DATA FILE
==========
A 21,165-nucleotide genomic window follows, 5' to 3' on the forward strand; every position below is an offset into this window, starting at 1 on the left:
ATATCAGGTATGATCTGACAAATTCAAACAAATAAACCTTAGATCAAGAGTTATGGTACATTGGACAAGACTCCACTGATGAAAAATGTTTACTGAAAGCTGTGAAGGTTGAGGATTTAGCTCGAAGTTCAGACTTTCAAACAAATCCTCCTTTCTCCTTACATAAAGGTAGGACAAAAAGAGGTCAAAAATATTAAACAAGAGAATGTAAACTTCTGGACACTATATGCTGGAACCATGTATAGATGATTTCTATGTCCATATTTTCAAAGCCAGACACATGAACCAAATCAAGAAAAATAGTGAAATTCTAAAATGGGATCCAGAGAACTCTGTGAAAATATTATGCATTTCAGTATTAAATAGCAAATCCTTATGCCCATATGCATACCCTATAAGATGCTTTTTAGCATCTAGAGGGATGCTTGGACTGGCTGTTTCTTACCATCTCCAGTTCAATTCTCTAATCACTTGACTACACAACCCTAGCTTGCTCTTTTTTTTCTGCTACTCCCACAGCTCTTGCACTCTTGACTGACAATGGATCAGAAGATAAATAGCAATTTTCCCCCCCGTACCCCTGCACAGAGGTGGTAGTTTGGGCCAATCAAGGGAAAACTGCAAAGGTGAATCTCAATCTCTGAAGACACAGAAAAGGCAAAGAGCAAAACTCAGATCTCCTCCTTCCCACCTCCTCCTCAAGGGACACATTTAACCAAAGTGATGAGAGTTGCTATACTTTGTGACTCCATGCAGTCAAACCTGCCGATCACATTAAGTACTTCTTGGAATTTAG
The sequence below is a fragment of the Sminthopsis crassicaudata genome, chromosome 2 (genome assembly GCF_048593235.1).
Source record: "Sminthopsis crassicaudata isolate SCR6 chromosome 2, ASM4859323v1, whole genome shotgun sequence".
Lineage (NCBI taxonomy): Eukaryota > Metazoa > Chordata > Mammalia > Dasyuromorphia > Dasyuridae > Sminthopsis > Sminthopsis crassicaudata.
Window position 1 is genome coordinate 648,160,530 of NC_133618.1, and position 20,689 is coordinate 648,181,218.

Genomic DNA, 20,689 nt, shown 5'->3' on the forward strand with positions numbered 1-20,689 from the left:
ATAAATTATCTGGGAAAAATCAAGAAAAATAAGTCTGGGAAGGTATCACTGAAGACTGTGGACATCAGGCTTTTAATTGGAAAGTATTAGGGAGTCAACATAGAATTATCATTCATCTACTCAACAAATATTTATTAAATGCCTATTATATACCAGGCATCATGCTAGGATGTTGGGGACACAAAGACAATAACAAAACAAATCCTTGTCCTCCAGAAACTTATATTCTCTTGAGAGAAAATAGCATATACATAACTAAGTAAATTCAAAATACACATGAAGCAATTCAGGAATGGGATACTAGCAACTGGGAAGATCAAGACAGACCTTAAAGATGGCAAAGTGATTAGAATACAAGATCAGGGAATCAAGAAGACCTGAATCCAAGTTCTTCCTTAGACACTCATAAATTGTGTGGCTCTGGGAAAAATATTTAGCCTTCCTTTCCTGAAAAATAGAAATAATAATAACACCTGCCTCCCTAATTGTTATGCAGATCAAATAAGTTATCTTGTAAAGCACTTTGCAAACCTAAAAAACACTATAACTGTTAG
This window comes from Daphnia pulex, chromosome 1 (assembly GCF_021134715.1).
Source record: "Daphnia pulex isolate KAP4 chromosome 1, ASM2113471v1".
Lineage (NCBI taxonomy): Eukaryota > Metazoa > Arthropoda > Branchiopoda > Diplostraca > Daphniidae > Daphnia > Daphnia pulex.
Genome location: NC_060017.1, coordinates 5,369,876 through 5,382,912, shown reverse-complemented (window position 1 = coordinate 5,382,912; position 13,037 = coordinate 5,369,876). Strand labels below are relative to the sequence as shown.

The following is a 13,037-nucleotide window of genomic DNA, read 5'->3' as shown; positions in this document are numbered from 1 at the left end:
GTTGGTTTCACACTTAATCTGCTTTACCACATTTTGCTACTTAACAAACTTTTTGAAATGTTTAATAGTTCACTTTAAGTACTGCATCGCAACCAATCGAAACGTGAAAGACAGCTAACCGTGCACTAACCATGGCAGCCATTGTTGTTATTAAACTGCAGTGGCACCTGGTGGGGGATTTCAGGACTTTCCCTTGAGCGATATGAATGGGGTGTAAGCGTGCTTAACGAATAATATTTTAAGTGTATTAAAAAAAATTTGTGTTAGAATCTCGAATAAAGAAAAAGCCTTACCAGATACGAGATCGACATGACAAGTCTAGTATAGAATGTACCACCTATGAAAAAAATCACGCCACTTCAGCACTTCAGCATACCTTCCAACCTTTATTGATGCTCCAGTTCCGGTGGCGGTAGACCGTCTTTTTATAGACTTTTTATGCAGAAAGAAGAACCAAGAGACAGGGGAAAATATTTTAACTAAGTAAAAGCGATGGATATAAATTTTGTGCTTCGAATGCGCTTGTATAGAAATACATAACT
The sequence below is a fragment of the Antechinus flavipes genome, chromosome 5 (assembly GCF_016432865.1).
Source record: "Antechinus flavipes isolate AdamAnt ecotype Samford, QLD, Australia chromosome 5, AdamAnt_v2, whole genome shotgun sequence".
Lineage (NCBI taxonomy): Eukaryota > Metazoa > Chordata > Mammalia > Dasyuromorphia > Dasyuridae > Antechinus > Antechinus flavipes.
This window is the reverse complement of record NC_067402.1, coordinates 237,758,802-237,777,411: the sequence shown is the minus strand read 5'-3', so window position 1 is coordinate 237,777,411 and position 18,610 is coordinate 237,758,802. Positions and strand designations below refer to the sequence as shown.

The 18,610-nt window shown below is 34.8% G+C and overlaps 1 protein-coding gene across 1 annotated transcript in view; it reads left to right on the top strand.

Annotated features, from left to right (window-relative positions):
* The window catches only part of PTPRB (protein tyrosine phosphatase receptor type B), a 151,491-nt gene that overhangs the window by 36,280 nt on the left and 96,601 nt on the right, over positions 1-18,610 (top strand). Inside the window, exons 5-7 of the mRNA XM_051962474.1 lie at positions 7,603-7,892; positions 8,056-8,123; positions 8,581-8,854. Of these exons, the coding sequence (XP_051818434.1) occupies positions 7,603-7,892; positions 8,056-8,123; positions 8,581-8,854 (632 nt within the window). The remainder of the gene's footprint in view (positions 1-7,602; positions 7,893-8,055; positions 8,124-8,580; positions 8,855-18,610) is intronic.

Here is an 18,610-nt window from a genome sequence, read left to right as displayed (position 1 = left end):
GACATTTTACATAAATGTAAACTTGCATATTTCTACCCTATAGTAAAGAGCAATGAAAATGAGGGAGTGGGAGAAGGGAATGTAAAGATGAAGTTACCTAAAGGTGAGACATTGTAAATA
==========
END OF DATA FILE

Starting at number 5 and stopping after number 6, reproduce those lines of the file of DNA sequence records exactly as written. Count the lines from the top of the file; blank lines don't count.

Lineage (NCBI taxonomy): Eukaryota > Metazoa > Chordata > Mammalia > Dasyuromorphia > Dasyuridae > Sminthopsis > Sminthopsis crassicaudata.
Window position 1 is genome coordinate 648,160,530 of NC_133618.1, and position 20,689 is coordinate 648,181,218.